In a 7 April 1998 press release, Treasurer Winston Peters, Minister of Finance Bill Birch, Minister of Energy Max Bradford and Minister for State Owned Enterprises Tony Ryall commented;

"The new companies will make the wholesale electricity market in New Zealand highly competitive, and should lead to lower prices,"

Brendan Sheehan, a spokesperson for the Muliaga family, has been less than impressed with Heffernan's performance stating on several occasion's that Heffernan plays fast and loose with the facts

Heffernan, the chief executive of Might River Power, the state-owned enterprise which owns Mercury Energy, said at the time that 'they deeply regretted the death of Mrs Muliaga but they had done nothing wrong.'

Hefferman is a believer in electricity liberalisation. He thinks that electricity is a business and should be left to the private sector.

The argument from Heffernan and others of his ilk, was that liberalising electricity would foster competition and this in turn would improve efficiency and service, innovation and lower prices.

It has proven to be an empty promise - electricity prices for New Zealand consumers have skyrocketed.

Instead, liberalisation has seen the goal of a reliable, affordable, universal electricity service replaced by the goals of efficiency, competition and "consumer choice". Even where electricity companies have remained government-owned, they have been turned into commercial organisations oriented towards maximising returns rather than providing an essential service in the public interest.

In an often intemperate telephone conversation with this writer, Meridian Energy spokesperson Alan Seay flatly reflected the argument that supplying electricity was a public or social service. According to Seay, electricity is a business - and that's it. When I continued to challenge him on this, he hung up on me. Interestingly, Seay has never made such outlandish statements in the public arena.

Unfortunately we have a government that steadfastly refuses to intervene and has surrendered the country's electricity supply to free market forces and neo-liberal ideologues like Heffernan and Seay.

But electricity supply is not something that can be properly managed by market forces. It is a basic necessity for people's welfare and it needs to be brought under the control of a government that puts people's interests ahead of the narrow commercial interests represented by people like Doug Heffernan.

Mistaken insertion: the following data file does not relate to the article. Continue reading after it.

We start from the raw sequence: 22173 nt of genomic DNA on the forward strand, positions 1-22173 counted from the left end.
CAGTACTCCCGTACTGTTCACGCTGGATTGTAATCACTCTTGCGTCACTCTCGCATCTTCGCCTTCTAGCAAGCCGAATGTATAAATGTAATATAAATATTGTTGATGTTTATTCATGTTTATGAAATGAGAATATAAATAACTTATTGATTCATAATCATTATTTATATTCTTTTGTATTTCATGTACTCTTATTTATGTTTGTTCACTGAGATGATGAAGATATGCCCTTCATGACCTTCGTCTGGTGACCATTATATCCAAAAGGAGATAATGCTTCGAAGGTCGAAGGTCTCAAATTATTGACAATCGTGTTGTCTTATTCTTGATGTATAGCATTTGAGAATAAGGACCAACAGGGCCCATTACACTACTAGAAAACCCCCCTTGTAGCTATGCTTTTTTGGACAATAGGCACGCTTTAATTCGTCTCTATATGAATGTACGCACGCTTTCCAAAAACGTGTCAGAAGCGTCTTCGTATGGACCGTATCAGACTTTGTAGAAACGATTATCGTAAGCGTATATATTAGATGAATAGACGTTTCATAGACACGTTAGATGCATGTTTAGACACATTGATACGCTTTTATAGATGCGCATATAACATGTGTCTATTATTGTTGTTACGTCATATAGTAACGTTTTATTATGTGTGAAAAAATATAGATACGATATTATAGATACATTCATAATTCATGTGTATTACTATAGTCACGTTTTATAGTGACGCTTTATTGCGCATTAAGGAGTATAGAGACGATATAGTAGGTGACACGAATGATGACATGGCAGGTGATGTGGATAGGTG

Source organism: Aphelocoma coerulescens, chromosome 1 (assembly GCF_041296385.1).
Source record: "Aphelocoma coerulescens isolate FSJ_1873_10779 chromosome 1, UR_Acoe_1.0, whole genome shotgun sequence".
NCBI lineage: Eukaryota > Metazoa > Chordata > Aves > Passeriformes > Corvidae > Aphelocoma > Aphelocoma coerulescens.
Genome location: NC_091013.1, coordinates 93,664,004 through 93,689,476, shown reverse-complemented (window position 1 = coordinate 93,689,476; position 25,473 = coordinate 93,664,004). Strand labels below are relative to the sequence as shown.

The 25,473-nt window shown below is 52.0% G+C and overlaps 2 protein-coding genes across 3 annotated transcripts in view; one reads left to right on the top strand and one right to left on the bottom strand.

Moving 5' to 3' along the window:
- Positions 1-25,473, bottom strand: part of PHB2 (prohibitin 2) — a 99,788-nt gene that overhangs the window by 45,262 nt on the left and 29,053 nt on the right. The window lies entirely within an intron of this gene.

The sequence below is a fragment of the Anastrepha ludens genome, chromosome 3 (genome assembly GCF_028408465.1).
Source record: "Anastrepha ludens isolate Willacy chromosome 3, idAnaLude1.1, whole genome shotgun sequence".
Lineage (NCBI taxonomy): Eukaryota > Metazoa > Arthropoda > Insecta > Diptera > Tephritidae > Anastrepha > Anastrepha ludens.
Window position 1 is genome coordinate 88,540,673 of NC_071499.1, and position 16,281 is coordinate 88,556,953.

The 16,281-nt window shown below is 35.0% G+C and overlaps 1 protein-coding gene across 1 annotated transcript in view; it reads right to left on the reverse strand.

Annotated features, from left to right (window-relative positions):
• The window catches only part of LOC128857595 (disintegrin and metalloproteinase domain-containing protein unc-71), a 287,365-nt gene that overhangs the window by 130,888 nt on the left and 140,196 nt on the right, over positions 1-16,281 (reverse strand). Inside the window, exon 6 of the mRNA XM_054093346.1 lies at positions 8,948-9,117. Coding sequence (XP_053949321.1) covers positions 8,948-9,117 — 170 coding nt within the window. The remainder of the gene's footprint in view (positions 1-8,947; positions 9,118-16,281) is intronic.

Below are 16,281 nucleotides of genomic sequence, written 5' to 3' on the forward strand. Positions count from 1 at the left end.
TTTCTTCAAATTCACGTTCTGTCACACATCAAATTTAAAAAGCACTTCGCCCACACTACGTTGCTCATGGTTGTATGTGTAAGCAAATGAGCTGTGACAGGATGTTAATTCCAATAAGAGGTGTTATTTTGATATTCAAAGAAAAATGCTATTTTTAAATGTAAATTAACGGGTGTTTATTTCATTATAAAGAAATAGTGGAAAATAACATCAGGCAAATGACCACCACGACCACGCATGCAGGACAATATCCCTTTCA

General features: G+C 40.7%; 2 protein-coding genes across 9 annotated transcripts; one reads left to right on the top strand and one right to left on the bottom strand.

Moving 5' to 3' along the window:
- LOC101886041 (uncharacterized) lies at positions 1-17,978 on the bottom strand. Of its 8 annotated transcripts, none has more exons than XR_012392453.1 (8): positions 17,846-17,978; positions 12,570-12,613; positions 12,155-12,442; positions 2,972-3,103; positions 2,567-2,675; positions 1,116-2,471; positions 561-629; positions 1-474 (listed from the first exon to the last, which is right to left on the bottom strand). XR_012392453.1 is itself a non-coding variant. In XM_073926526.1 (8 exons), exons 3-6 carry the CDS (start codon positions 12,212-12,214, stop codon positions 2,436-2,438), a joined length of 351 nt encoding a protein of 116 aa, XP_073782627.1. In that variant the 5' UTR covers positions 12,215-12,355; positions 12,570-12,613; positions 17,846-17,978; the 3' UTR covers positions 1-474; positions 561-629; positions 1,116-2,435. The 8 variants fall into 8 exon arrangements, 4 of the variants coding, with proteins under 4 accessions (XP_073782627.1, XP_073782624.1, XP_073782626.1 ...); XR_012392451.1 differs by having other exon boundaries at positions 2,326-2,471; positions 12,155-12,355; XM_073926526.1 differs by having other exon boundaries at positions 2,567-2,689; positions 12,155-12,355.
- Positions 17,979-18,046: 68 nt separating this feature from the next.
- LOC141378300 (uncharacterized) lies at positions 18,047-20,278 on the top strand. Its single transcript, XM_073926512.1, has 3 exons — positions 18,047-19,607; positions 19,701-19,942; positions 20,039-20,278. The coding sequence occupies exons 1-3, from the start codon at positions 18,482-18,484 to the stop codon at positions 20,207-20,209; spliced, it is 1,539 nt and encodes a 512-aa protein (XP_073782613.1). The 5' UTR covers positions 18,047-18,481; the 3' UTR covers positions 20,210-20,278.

Simply sending people off to social agencies or offering 'installment' plans to pay the ever-increasing power bills is no solution at all.


One of the more irritating things about New Zealand politics is that the establishment can get away with making fictitious statements that are simply accepted by a docile corporate media.

So this week I have heard the Minster of Finance, Michael Cullen 'informing' us that, thanks to Labour's economic policies, we are living in a more egalitarian and just society.

Did anyone in the media bother to examine Cullen's claim? No - and it quickly becomes another one of the political myths, just like the supposedly 'low' unemployment figures.

And it doesn't take too much research work to dig up the real figures. I found them by a quick trawl through cyberspace.

According to a Statistics New Zealand survey , the distribution of wealth become more unequal in 2003-4 than the previous survey in 2001, where the richest ten percent owned 48 percent of the country's total wealth. In 2003-04 they owned 52 percent of the total wealth.

And the same survey showed that the richest half of the country owned 93 of the total wealth in 2001. Three years later they owned 95 percent of the total wealth.

This hardly sounds like a more just and egalitarian society to me...


It's good to do nothing, says Tom Hodgkinson, editor of the London-based The Idler magazine.

Tom Hodgkinson isn't a winner. He isn't 'working towards his goals'. He doesn't have 'power lunches'. And he doesn't go to the gym. Hodgkinson is an idler; he 's lazy and proud of it.

As the editor of the UK magazine The Idler, he has spent his time celebrating laziness and attacking 'the work culture of the western world which has enslaved, demoralised and depressed so many of us.'